Who the Hell’s in It
Portraits and Conversations
A new book by Peter Bogdanovich
532 pages, illustrated; Alfred A. Knopf, $35.00
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More than an entertainer, Peter Bogdanovich is a born storyteller. Whether through the films he directs, the books and articles he’s written, or from what he relates through the characters he has played. He can be an excellent guest on TV talk shows — at his best if seated next to someone related to old Hollywood — and could have a career as a stand-up impressionist. One of the key figures of the short-lived ‘new American cinema’ in the 1970’s, he was feted when his films The Last Picture Show, What’s Up Doc?, and Paper Moon made piles of money. But his celebrity status didn’t last long, and like a few of his peers — Francis Coppola, Robert Altman and Bob Rafelson especially — Bogdanovich found out that in Hollywood, any Hollywood, new or old, you’re only as good as your last picture.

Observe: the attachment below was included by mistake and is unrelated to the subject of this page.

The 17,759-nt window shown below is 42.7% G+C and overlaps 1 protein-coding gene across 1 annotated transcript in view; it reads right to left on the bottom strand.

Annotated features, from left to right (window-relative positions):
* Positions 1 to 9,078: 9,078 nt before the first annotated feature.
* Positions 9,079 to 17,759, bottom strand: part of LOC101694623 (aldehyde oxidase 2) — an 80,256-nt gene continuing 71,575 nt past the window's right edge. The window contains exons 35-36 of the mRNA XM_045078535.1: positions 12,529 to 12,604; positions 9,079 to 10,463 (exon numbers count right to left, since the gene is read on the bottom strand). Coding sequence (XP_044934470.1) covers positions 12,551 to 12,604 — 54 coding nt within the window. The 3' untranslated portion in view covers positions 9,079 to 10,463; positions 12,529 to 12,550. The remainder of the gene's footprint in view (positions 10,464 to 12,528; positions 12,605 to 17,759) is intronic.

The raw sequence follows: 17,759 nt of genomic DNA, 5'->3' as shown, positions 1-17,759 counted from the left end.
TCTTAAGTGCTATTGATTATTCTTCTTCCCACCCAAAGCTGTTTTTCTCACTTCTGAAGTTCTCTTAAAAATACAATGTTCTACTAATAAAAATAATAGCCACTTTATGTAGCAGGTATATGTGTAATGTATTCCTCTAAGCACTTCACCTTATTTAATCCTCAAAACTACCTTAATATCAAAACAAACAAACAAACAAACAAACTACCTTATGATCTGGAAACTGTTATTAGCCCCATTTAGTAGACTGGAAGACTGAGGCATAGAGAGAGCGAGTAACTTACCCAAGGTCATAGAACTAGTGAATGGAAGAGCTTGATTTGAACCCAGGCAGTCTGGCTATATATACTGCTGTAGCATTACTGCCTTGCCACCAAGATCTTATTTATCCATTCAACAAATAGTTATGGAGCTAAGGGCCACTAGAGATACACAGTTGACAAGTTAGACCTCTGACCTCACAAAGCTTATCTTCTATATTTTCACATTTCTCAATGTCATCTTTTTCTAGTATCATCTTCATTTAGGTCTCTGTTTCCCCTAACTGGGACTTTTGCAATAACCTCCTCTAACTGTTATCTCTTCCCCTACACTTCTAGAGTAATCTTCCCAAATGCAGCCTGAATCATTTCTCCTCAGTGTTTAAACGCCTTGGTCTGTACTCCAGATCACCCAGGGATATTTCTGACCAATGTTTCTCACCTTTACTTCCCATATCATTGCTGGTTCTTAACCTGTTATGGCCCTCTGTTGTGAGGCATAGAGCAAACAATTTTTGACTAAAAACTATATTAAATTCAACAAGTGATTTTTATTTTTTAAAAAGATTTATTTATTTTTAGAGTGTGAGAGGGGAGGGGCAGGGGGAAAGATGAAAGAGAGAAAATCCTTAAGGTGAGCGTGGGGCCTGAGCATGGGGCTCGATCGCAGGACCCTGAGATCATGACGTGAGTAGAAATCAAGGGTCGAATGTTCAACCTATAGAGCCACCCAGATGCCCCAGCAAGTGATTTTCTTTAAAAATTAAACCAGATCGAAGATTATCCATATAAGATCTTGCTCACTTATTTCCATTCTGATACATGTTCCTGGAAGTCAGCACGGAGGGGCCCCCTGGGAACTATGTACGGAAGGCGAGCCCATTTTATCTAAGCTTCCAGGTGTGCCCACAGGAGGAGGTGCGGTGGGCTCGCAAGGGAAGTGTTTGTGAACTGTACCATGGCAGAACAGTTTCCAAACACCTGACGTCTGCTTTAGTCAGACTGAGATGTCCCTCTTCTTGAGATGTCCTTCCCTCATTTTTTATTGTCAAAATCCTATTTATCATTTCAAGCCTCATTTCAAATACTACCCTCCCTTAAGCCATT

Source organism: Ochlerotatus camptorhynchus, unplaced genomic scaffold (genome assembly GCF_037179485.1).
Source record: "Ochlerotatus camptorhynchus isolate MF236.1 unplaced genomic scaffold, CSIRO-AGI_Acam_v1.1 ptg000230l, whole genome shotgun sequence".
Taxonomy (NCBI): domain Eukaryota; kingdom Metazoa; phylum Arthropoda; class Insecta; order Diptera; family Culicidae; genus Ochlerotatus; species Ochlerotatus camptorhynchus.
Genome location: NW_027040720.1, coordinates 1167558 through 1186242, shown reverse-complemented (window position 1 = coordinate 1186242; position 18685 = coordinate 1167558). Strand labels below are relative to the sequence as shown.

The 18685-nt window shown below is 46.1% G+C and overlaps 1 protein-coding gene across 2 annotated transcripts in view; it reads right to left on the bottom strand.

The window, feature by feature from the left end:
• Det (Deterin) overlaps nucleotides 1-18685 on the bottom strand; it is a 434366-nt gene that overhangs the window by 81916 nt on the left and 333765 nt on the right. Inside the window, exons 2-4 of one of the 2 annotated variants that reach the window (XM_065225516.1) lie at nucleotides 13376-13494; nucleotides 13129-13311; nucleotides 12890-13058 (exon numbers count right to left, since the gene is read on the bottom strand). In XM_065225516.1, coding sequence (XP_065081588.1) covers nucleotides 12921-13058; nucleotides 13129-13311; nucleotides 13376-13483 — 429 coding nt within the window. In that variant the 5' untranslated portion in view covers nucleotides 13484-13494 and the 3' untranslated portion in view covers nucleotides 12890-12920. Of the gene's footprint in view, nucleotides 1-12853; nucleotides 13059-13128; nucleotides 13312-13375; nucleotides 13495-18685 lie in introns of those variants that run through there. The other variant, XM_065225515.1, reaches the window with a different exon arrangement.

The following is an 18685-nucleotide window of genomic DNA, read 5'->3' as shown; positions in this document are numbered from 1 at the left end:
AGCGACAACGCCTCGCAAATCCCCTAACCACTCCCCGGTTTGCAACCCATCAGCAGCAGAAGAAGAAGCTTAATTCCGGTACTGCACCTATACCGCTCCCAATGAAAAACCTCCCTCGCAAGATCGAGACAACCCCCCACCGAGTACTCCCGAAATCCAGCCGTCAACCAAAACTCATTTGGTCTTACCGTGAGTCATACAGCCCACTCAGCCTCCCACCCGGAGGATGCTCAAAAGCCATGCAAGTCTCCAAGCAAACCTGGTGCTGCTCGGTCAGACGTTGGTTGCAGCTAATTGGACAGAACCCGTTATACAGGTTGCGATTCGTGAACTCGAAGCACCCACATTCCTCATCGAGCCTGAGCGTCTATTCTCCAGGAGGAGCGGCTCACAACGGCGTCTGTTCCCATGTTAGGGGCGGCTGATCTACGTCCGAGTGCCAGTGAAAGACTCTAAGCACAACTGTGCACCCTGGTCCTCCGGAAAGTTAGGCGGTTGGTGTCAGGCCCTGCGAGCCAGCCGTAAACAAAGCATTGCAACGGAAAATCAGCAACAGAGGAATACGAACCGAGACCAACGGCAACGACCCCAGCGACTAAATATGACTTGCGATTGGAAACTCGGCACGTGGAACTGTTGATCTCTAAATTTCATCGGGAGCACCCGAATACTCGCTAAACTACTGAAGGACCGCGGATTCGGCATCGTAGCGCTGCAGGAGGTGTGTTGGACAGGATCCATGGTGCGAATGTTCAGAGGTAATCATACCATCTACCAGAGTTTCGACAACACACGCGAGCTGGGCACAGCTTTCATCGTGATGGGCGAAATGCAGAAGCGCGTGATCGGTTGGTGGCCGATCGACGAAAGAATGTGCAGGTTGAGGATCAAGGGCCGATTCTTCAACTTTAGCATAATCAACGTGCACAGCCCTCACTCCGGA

For nearly forty-five years, Bogdanovich has been preserving the memory of pre-1960’s American film, a tireless pursuit that has netted any number of interviews and magazine articles, books and museum monographs. One of the most vocal proponents of Howard Hawks, John Ford, and Alfred Hitchcock, Bogdanovich also knows the B-picture quite well and was the only one with the foresight to track down Edgar Ulmer for an interview before it was too late. Given the European sensibility that permeates most of his earlier pictures (The Last Picture Show is nearly an homage to the nouvelle vague), Bogdanovich’s gushing fannishness for the studio years seems an aesthetic paradox until you realize that these were the same films and era that fired the imaginations of Truffaut, Godard, Chabrol, Rivette and Rohmer. He’s an actor’s director and began as an actor himself, studying under Stella Adler. (Recently he’s worked more as an actor, on TV in The Sopranos.)